In 2018 12.4%* of engineers, in both the UK and Australia were female. Achieving gender equality is one of the United Nations Sustainable Development Goals, and reflects the ethos at Ox Mountain. To celebrate the diversity of genders, nationalities and ethnicities within the team, we spoke with two of our engineers, Dana and Nalita.
Prior to University neither Dana nor Nalita knew they’d end up in an engineering role. Dana began in Physics, changed to a software engineering degree, and spent 2 years as a Java Developer before joining the Ox Mountain team.
“Originally I wanted to be a physicist. I hadn’t heard of software engineering until my second year at University. I decided to switch course, finished my degree, got a job straight out of uni and loved it. When software clicks, you get really hooked – you can forget that time exists!
Initially there was a steep climb of technical learning, so I was up skilling constantly. But I haven’t looked back since moving to my role at Ox Mountain. It's exciting to work with cutting-edge tech. I’m also interested in mathematical analysis and front-end web development. Recently I helped a local university with modelling transmission rates during the COVID-19 epidemic.”
Nalita joined Ox Mountain after she graduated with a Maths and Computer Science degree. She found that many of the opportunities open to her were in engineering roles, so the route to becoming a project engineer was natural.
“Being an engineer means being able to think about a problem and figure out the best solution. I love solving problems, so I figured engineering is the best career for me! I joined the project engineering team at Ox Mountain, because it was a unique job and an interesting opportunity. I probably couldn't find a similar job.”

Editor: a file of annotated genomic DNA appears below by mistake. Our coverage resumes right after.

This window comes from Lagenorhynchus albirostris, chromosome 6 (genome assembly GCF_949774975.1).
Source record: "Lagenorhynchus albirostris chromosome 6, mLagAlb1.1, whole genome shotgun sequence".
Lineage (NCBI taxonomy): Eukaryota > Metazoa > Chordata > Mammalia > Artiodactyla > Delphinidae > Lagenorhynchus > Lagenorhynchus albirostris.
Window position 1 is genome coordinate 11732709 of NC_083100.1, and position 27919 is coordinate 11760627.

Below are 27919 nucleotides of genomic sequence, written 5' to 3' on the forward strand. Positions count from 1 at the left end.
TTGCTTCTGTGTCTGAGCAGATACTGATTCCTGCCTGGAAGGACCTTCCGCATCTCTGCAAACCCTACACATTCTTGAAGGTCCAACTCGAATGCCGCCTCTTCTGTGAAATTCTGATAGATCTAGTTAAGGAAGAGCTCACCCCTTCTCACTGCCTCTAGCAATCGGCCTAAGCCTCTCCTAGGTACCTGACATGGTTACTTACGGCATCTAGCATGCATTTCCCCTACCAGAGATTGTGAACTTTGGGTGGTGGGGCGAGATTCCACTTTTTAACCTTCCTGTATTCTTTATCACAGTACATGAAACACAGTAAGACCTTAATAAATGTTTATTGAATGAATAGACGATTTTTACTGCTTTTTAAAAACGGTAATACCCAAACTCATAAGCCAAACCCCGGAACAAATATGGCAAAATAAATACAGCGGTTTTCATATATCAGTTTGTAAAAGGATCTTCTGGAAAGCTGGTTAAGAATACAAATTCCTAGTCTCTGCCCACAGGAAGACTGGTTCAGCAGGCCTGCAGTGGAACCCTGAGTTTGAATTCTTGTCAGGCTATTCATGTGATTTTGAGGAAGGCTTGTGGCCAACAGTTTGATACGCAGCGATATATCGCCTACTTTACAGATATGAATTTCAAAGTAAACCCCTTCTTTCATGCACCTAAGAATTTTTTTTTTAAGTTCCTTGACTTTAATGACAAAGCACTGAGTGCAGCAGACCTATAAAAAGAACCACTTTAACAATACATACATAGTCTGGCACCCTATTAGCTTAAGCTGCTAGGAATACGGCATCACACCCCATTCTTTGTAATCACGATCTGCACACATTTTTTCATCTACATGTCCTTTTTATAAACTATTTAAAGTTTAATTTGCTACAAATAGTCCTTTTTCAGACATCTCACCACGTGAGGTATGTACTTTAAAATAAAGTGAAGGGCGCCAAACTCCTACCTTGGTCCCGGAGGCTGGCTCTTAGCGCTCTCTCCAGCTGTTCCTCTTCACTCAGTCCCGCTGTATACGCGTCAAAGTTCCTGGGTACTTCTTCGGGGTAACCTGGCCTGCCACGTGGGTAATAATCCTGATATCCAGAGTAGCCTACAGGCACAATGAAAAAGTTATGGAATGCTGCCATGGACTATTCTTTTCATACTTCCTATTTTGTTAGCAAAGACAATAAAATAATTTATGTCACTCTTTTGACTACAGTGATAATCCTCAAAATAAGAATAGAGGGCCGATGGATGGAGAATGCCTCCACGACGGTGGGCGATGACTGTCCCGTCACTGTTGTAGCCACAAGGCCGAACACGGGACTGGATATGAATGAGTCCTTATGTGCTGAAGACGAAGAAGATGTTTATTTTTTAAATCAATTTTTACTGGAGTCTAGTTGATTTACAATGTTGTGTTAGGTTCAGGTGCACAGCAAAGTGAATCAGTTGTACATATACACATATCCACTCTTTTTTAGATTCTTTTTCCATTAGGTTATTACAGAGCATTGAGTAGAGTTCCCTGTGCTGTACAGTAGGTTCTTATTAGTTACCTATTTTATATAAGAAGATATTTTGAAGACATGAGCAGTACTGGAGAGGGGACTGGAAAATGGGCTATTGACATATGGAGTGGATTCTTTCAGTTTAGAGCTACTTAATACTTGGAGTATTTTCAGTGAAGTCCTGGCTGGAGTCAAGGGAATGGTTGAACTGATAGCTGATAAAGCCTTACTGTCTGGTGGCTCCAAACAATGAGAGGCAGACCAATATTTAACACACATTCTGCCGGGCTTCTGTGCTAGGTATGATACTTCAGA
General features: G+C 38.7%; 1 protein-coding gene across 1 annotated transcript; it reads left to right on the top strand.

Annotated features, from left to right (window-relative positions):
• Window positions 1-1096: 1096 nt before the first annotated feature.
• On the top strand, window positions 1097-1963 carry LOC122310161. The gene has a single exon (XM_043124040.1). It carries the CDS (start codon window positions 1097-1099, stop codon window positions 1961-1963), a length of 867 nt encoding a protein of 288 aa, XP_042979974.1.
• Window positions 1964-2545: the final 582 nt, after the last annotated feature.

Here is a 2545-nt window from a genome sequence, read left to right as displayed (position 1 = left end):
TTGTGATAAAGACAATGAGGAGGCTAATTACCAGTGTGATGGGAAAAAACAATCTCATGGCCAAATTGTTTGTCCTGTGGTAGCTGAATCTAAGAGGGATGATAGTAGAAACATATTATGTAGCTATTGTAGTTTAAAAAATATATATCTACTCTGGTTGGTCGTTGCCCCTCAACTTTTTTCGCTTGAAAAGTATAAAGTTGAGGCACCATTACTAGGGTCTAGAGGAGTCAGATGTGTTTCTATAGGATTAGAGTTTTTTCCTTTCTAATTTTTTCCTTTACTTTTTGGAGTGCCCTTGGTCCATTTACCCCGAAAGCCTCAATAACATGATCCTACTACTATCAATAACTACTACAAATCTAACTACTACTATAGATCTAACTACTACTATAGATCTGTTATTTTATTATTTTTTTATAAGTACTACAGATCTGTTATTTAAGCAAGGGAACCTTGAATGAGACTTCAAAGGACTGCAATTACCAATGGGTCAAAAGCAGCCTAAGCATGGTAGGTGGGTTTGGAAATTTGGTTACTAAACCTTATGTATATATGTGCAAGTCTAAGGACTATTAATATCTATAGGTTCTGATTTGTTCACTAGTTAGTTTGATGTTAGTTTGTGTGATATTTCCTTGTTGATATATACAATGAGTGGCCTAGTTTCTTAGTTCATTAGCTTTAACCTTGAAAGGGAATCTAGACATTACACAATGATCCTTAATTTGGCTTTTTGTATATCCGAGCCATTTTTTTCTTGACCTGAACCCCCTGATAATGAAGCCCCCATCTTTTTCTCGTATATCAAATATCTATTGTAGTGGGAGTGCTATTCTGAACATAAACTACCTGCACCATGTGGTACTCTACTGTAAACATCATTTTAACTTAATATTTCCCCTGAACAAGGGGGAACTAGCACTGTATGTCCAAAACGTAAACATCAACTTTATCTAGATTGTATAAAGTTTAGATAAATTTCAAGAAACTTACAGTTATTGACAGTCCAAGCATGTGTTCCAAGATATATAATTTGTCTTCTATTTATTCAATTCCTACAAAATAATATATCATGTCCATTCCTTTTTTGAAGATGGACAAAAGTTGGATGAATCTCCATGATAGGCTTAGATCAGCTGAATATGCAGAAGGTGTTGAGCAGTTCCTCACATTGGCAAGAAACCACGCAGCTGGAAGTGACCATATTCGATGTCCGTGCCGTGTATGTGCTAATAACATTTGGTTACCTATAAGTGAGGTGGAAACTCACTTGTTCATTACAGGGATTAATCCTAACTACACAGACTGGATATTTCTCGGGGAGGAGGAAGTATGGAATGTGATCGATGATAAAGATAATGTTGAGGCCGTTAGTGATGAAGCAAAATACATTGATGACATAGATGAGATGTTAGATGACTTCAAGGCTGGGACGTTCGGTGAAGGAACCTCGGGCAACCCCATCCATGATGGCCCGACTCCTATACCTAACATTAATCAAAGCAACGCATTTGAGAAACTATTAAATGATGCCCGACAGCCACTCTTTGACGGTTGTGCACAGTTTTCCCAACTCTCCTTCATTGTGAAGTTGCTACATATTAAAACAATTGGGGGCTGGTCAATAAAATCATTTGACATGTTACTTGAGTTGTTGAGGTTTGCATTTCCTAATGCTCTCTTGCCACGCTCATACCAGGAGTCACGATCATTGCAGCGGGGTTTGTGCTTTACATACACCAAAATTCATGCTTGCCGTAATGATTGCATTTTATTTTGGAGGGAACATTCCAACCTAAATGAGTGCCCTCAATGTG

Although Dana and Nalita are both engineers, their responsibilities and roles differ greatly, as seen by their daily routines.
“I’m in the office early, headphones on and programming for a couple of hours until the team get in and we all go for coffee. Some days I am deeply immersed, while on other days I’ll have collaborative discussions on the product. The variety keeps it interesting – we rely on each other and have a good team dynamic.
At the moment, I’m upgrading our database – an important task, if done incorrectly the results could be catastrophic. It requires a lot of research into the tools, what improvements are happening in the upgraded versions, and making sure that it’s all working correctly at the end. It is exciting because I am changing a major piece of the product suite.”
“Everyday is slightly different because we multitask. We have our morning call with all the engineers and Sam. Then we spend time analysing data, meeting with clients and understanding their requirements for the software team. We log work for internal and external development, and any new features we want for IronMan®. In the afternoon, our UK office comes online and we meet so they can prepare for their day ahead.”
What do you think about the work culture at Ox Mountain?